This page may help. There it explains some of the terminology as well as a whole host of details on peer to peer wifi:
Wi-Fi Direct devices, formally known as P2P Devices, communicate by establishing P2P
Groups, which are functionally equivalent to traditional Wi-Fi infrastructure networks.
The device implementing AP like functionality in the P2P Group is ...
Since you're using nmtui, you should also have nmcli. With that you can
follow the post Connect to a wireless network using command line nmcli.
Check you can see the wireless NIC and that the radio is enabled (basically “Airplane” mode):
# nmcli radio
WIFI-HW WIFI WWAN-HW WWAN
enabled enabled enabled enabled
# nmcli device
DEVICE TYPE ...
I have experienced the same problems with this adapter and after debugging the drivers for a long time, I did not find the problem. Then I have noticed that the same problems also exists under Windows, which were installed on the same machine (with dual boot). This would make driver problems a hell of a coincidence so I started suspecting, that the problem ...
The Intel 5100 AGN wifi card require a proprietary software (firmware-iwlwifi non-free). As defined in the tag info trisquel reuses Ubuntu packages and avoids using non-free packages.
Installing a non-free software on a GNU distribution doesn't make sense, it conflict with the philosophy of the gnu project.
To get the wifi working you need a PCI wifi ...
You need to install the wifi driver for the Dual Band Wireless-AC 8260, follow the installation guide on debian wiki (replace stretch by buster):
Add a non-free component to /etc/apt/sources.list, for example:
deb http://httpredir.debian.org/debian/ buster main contrib non-free
Update the list of available packages and install the firmware-iwlwifi ...
Download and install the firmware for your device's wireless adapter. If your device uses an Intel WLAN adapter, follow this guide.
If your device isn't connected to the internet, the iwlwifi firmware can be installed without an internet connection:
Download the iwlwifi firmware from here.
Move the .deb file to your device.
Install the file:
$ sudo dpkg -...
> set_network x ssid "hidden_ssid"
> set_network x psk "secret"
// ALLOW CONNECT TO HIDDEN SSID
> set_network x scan_ssid 1
> enable_network x
> select_network x
As others said, the issue is caused by non-standard name the device gets (i.e. not wlan*). Below is the proper ways to set the name of the network interface when using systemd.networkd or NetworkManager.
While linking to /dev/null may solve the problem, the proper way is to create a .link file setting the device name.
There's several ways to do this. Here is two:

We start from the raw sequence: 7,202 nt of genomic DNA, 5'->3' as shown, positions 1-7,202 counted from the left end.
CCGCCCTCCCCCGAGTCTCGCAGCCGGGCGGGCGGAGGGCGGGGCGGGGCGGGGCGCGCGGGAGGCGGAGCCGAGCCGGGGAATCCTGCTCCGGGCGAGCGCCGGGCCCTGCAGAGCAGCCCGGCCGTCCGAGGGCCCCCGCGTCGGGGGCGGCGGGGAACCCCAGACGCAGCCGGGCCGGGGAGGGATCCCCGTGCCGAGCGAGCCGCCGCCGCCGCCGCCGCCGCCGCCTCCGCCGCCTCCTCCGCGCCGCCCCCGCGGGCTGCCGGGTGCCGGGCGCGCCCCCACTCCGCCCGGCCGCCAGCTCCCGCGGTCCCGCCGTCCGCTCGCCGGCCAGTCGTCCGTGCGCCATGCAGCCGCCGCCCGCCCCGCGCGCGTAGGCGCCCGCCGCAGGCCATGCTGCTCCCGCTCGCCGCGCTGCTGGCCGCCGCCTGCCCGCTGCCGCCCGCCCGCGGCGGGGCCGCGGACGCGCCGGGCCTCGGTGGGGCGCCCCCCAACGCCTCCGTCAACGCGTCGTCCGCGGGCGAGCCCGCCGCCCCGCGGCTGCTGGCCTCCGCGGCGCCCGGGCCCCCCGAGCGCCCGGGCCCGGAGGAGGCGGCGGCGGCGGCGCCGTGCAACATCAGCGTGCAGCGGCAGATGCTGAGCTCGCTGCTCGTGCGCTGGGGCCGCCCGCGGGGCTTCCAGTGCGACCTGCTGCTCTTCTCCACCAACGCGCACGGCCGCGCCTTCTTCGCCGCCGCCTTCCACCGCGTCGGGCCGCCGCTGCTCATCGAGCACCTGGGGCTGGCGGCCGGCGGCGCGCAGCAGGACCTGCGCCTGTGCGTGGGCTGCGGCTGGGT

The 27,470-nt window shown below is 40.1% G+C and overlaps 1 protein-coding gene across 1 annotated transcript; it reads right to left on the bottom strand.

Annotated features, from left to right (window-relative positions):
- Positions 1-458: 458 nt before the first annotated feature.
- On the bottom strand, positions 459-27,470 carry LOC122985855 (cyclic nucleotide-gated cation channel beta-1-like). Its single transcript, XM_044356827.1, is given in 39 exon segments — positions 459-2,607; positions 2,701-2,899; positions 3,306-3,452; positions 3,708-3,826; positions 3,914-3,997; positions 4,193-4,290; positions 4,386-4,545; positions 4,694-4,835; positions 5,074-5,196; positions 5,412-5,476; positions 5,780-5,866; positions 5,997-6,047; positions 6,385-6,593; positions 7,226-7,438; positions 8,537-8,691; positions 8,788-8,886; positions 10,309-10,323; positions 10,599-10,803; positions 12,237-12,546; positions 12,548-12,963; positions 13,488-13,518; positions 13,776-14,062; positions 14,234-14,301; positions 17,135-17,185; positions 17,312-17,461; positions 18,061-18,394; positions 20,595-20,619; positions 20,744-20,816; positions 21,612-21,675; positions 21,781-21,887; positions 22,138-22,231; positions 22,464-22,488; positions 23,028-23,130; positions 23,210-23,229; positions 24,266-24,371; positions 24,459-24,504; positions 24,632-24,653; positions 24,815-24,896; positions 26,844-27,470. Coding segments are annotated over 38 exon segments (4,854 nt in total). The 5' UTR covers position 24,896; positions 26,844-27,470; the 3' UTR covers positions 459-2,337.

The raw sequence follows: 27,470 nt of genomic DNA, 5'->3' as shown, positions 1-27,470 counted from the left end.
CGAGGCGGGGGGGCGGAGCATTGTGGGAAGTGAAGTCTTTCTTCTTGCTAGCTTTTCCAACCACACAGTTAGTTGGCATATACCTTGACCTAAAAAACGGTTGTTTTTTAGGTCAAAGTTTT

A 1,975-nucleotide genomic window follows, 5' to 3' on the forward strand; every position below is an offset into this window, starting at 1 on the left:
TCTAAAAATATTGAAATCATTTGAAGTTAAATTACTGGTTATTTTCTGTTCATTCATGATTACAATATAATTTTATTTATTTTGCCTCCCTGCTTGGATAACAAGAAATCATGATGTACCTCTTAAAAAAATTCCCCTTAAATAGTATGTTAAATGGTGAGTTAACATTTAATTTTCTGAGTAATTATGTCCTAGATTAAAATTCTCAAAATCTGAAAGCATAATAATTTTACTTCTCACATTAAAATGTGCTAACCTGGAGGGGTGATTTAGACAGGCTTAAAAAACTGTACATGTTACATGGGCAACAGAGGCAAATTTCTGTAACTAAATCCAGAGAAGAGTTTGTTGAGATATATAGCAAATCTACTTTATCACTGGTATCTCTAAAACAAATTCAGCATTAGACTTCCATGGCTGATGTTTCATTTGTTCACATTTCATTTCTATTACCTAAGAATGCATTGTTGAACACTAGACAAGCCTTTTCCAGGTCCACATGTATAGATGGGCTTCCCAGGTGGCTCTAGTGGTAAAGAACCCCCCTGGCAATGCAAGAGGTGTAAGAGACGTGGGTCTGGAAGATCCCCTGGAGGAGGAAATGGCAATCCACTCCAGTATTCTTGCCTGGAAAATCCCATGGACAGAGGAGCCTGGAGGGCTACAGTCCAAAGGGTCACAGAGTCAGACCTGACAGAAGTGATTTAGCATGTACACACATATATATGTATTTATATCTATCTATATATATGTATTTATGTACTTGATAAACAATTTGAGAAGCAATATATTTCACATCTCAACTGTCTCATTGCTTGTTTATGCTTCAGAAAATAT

Blacklist the module corresponding to the driver of your Wifi card. (see this doc. Usually it is done by creating a file on /etc/modprobe.d which content is "blacklist ")
Edit dhcpcd configuration file to deny your Wifi NIC (see man 5 dhcpcd.conf)
While not quite exactly what I was looking for, I was able to get it running.
This was through Raspbian's rapsi-config utility.
Steps were as follows:
Run the rasps-config command with root privileges.
Choose the second option: "Network Options"
Enter SSID and Passphrase
Find and open your "wpa_supplicant.conf" file. Mine is located in /etc/...
I'm not totally sure this solved it, but it may be worth trying to upgrade your bios. I have since done that it seems to work now. This also fixed a weird issue where I believe the wifi card would stop the system from suspending.
As a side note, something I didn't know at the time I made this post is that intel versions the firmware blob the kernel runs. ...
Under macOS 10.14.6, the SSID of the network you are currently connected to can be gathered with the following command:
ioreg -l -n AirPortDriver | grep IO80211SSID | sed 's/^.*= "\(.*\)".*$/\1/; s/ /_/g
Most wireless cards these days require some sort of firmware. Most of this firmware is not free software, so it isn't included in the main Debian archive.
If you're using Debian Live, you should try the unofficial version with non-free software, which is required for that non-free firmware.
If you're installing Debian, make sure you answer “yes” to the ...
See 6.4. Loading Missing Firmware from the Debian GNU/Linux Installation Guide.
If a device driver requests firmware that is not available,
debian-installer will display a dialog offering to load the missing
firmware. If this option is selected, debian-installer will scan
available devices for either loose firmware files or packages
What solved the problem for me is installing the correct wireless drivers.
Here are the steps I followed:
Run the following to determine Wireless chipset.
lspci | grep -i Network
It returned the following for me:
02:00.0 Network controller: Broadcom Inc. and subsidiaries BCM43224 82.11a/b/g/n (rev 01)
Search for the right driver to install.
sudo apt ...